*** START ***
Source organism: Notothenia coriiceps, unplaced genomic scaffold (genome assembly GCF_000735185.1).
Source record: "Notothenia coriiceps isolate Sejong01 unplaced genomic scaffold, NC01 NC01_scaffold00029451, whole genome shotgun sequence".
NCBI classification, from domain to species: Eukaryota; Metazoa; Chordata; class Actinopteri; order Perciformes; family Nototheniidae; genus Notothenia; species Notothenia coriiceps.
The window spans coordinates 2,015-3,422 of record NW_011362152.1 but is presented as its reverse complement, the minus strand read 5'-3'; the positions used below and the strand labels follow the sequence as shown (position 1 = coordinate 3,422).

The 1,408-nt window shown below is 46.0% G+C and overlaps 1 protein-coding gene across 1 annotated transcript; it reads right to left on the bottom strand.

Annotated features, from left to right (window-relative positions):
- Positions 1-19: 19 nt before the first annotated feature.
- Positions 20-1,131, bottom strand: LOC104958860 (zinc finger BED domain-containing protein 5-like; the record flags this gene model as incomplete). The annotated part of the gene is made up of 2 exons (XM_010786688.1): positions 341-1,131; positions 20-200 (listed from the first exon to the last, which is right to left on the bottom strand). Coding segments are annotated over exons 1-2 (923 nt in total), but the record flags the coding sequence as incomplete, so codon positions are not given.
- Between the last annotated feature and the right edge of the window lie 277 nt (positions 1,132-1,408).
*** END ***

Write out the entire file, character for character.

Source organism: Notothenia coriiceps, unplaced genomic scaffold (genome assembly GCF_000735185.1).
Source record: "Notothenia coriiceps isolate Sejong01 unplaced genomic scaffold, NC01 NC01_scaffold00029451, whole genome shotgun sequence".
NCBI classification, from domain to species: Eukaryota; Metazoa; Chordata; class Actinopteri; order Perciformes; family Nototheniidae; genus Notothenia; species Notothenia coriiceps.
The window spans coordinates 2,015-3,422 of record NW_011362152.1 but is presented as its reverse complement, the minus strand read 5'-3'; the positions used below and the strand labels follow the sequence as shown (position 1 = coordinate 3,422).

The 1,408-nt window shown below is 46.0% G+C and overlaps 1 protein-coding gene across 1 annotated transcript; it reads right to left on the bottom strand.

Annotated features, from left to right (window-relative positions):
- Positions 1-19: 19 nt before the first annotated feature.
- Positions 20-1,131, bottom strand: LOC104958860 (zinc finger BED domain-containing protein 5-like; the record flags this gene model as incomplete). The annotated part of the gene is made up of 2 exons (XM_010786688.1): positions 341-1,131; positions 20-200 (listed from the first exon to the last, which is right to left on the bottom strand). Coding segments are annotated over exons 1-2 (923 nt in total), but the record flags the coding sequence as incomplete, so codon positions are not given.
- Between the last annotated feature and the right edge of the window lie 277 nt (positions 1,132-1,408).